Doing business as Bill Ford Interiors, Inc. in Paducah, Bill Ford is involved in many of the city's cultural activities and has begun a new project called From Paducah With Love. The art book collects original pen and ink drawings by Ford with articles from the community about reflections and memories of the city. On Sounds Good, Kate Lochte asks him more about the project, the gallery reception and how his signature bowties make an appearance.

Jenn King

Murray Neurologist Dr. Christopher King of Primary Care Medical Center was surprised at the large turnout at a community education meeting about memory loss back in May. He finds that the anxiety about memory loss and dementia leads to a feeling of isolation. He believes that early detection is important and there are resources that exist to help. On Sounds Good, Kate Lochte speaks with Dr. King about his concerns.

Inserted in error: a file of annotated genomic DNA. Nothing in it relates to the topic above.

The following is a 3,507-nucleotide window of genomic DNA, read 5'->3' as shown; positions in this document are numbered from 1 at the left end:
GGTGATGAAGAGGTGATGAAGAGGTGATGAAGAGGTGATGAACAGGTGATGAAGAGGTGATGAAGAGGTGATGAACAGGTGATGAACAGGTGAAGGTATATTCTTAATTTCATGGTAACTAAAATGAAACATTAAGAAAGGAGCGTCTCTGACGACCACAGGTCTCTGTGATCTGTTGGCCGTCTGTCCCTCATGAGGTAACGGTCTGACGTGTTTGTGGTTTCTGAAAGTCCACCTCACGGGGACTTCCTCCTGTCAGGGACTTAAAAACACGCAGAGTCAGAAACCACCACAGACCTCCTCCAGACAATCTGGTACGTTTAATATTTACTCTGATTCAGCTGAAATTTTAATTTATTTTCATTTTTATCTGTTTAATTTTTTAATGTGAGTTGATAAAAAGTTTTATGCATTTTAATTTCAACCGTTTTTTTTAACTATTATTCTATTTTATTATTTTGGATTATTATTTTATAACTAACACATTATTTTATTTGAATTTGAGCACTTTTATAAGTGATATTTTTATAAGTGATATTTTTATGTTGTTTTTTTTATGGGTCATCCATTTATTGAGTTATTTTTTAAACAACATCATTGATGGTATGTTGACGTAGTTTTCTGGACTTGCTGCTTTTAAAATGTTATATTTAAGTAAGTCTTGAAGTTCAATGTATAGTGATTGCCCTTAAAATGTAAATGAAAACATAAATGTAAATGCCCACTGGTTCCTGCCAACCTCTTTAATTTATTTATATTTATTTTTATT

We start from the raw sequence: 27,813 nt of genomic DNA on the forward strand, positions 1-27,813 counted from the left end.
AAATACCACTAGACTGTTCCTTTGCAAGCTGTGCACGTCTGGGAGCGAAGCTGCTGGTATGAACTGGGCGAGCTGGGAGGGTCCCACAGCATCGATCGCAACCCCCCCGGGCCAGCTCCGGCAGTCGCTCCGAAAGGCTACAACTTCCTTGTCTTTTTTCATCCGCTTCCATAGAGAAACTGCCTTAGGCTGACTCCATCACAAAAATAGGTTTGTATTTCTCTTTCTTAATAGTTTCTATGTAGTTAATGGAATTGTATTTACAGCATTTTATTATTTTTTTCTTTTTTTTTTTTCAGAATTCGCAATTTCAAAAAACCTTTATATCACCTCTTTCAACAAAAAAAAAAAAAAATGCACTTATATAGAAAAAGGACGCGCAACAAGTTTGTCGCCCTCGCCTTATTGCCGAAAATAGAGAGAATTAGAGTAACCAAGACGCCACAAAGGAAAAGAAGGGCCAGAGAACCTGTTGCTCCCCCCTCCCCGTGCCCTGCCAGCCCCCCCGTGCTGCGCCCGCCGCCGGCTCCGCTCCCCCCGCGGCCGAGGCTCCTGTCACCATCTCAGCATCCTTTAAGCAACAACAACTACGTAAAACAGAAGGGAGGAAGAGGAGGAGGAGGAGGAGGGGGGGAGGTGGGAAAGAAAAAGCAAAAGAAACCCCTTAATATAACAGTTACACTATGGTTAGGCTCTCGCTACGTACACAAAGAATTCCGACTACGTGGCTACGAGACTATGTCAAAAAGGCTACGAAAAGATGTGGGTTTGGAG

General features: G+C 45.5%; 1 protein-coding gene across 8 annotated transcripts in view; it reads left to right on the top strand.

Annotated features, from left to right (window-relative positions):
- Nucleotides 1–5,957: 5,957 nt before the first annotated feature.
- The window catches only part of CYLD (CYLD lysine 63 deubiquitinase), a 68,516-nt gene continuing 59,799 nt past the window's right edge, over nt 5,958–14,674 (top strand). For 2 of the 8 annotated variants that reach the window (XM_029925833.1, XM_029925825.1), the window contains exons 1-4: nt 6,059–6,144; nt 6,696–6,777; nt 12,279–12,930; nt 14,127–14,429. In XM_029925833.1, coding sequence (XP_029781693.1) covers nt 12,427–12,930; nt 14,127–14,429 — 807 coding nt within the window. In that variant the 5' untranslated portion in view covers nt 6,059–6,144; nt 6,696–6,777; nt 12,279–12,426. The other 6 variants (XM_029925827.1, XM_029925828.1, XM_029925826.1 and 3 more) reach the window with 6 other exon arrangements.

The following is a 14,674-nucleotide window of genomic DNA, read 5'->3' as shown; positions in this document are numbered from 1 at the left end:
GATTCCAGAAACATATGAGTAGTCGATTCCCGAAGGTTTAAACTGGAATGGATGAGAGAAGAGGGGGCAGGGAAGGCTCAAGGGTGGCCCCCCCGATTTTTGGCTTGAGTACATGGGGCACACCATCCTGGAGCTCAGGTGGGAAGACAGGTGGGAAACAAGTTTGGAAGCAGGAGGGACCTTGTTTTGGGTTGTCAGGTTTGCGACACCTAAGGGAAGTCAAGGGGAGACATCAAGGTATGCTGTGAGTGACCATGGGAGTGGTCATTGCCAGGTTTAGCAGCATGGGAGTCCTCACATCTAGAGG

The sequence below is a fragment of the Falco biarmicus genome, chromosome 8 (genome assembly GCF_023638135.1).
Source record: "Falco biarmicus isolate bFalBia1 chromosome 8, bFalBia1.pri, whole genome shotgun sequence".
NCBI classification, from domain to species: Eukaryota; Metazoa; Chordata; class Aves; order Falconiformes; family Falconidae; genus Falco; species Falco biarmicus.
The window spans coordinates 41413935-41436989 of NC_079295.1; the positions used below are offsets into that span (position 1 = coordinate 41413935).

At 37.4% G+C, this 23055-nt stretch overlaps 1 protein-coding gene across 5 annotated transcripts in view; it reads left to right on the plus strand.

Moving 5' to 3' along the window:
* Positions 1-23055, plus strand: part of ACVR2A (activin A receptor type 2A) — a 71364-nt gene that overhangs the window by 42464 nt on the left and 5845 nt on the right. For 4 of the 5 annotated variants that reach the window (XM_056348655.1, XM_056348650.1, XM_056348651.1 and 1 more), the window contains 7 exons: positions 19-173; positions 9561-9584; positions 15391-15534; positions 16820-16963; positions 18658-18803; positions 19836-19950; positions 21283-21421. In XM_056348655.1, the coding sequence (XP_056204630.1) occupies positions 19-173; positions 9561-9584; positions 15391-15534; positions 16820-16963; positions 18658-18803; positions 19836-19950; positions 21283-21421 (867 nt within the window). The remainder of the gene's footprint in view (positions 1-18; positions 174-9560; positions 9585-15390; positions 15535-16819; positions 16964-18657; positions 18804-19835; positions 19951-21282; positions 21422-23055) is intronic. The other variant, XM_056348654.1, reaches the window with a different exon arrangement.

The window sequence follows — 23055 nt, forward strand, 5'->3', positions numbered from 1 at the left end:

LeCows Dairy, Facebook

LeCows Dairy in Paducah is the last dairy farm in McCracken County. Passed down over generations, the family farm is now a women-owned business, with co-ownership between Ellie Gore Waggoner and her mother Lesa Elliott Clark. Ellie will be among the farmers in the Q&A session after the screening of the documentary "Farmland" at Maiden Alley Cinema on Friday, July 31, hosted by The Kentucky Soybean Board and CommonGround of Kentucky. The latter is an organization of Kentucky women offering conversations between women who grow food and women who buy it. On Sounds Good, Kate Lochte speaks with Waggoner about her experience in farming and the upcoming film.